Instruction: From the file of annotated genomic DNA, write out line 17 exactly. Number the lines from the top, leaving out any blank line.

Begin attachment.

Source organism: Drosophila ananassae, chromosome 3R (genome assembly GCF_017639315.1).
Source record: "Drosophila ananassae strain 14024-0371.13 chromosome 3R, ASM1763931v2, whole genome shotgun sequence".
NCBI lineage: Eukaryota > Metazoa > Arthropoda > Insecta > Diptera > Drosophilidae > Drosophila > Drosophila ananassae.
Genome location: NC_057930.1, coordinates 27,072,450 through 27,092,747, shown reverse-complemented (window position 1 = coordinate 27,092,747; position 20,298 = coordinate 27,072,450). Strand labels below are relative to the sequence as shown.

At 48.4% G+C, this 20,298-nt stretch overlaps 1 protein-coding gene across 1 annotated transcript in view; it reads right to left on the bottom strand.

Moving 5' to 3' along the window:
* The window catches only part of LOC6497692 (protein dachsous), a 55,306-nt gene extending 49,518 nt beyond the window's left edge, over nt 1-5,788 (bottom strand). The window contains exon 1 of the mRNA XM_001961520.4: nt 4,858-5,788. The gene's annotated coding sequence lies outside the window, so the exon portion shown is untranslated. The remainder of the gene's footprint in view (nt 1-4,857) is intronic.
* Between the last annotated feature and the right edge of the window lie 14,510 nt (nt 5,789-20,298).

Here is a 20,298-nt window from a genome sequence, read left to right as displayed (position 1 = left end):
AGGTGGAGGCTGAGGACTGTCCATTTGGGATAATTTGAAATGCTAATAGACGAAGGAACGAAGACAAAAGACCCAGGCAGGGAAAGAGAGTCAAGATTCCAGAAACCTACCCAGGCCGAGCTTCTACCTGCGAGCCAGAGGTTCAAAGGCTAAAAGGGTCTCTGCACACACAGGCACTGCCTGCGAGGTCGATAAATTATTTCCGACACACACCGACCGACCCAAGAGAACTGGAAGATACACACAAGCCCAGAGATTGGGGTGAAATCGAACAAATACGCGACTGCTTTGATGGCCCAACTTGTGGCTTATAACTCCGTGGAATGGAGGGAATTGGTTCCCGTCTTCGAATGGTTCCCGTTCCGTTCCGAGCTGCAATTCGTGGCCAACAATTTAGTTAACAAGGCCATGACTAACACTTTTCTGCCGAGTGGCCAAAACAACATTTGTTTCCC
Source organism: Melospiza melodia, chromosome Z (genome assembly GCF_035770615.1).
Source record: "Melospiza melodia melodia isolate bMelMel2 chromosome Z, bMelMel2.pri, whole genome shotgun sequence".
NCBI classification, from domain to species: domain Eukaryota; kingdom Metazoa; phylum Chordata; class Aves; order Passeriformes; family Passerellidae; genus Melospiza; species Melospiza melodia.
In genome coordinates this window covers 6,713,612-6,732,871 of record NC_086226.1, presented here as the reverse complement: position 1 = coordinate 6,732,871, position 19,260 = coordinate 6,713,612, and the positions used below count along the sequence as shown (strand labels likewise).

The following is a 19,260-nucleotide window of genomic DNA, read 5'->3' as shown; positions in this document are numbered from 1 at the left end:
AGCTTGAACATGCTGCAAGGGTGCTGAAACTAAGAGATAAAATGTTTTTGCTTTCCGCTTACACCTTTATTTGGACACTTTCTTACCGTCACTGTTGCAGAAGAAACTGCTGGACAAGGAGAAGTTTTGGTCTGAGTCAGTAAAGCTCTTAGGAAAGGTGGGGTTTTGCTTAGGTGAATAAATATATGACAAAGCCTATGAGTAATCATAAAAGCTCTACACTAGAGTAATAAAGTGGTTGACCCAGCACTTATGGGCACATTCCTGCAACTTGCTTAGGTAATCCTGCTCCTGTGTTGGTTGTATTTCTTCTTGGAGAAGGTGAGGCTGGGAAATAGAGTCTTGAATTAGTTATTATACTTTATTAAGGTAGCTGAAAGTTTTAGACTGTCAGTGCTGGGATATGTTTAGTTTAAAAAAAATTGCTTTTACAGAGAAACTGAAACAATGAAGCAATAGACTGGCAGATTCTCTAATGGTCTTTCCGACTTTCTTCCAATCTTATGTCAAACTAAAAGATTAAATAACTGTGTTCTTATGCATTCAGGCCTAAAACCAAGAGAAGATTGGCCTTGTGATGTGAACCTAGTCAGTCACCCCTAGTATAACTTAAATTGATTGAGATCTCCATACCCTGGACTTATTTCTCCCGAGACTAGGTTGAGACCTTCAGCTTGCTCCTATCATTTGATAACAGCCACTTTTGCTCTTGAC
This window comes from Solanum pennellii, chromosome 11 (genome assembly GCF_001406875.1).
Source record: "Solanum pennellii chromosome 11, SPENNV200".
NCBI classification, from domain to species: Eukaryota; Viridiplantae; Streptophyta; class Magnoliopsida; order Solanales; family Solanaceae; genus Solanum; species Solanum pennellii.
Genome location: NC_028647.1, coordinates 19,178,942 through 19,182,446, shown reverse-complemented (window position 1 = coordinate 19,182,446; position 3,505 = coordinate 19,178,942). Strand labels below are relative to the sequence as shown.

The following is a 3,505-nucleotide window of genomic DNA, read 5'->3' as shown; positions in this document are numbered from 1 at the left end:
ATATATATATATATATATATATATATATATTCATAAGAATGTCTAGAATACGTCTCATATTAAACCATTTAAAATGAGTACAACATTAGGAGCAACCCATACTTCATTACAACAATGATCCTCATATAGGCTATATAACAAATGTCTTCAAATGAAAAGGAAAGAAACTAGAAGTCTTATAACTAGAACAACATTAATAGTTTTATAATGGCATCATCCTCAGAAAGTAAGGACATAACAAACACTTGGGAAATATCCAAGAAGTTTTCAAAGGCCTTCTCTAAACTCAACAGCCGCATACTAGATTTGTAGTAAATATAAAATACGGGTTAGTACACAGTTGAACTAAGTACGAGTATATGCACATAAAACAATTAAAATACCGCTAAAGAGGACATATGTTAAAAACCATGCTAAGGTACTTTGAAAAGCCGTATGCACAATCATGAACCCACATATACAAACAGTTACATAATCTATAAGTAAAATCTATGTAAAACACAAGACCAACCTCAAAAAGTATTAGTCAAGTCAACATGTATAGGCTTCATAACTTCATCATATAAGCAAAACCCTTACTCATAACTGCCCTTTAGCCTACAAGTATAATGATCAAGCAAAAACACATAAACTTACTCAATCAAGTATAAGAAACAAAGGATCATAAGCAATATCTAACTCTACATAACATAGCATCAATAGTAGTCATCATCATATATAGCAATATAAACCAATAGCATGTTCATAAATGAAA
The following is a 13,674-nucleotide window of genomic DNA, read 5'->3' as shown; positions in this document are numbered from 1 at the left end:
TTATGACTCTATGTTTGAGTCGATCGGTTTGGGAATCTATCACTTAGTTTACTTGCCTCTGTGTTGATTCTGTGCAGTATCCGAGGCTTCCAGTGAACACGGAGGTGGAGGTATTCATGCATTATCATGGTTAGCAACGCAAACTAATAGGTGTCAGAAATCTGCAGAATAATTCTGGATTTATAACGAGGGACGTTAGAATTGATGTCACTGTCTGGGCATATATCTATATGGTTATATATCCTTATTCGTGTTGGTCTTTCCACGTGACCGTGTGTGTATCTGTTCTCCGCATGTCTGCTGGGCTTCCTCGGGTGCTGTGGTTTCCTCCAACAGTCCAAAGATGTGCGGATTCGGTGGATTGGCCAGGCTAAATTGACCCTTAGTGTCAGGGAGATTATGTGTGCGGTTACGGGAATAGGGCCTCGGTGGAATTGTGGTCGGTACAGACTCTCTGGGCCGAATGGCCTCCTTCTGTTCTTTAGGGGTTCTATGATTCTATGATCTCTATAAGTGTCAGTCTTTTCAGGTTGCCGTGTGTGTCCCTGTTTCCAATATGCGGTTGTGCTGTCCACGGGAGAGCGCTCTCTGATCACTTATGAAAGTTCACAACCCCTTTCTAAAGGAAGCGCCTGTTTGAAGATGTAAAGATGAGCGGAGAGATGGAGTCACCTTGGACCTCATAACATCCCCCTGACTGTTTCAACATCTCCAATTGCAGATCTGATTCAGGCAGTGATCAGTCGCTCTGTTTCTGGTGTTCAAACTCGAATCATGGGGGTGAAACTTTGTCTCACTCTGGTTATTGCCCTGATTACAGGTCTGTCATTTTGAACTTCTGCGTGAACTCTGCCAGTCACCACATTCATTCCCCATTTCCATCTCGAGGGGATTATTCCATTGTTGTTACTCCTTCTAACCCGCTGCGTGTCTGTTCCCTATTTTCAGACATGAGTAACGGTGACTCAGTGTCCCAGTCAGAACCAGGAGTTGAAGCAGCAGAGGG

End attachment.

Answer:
This window comes from Solanum pennellii, chromosome 11 (genome assembly GCF_001406875.1).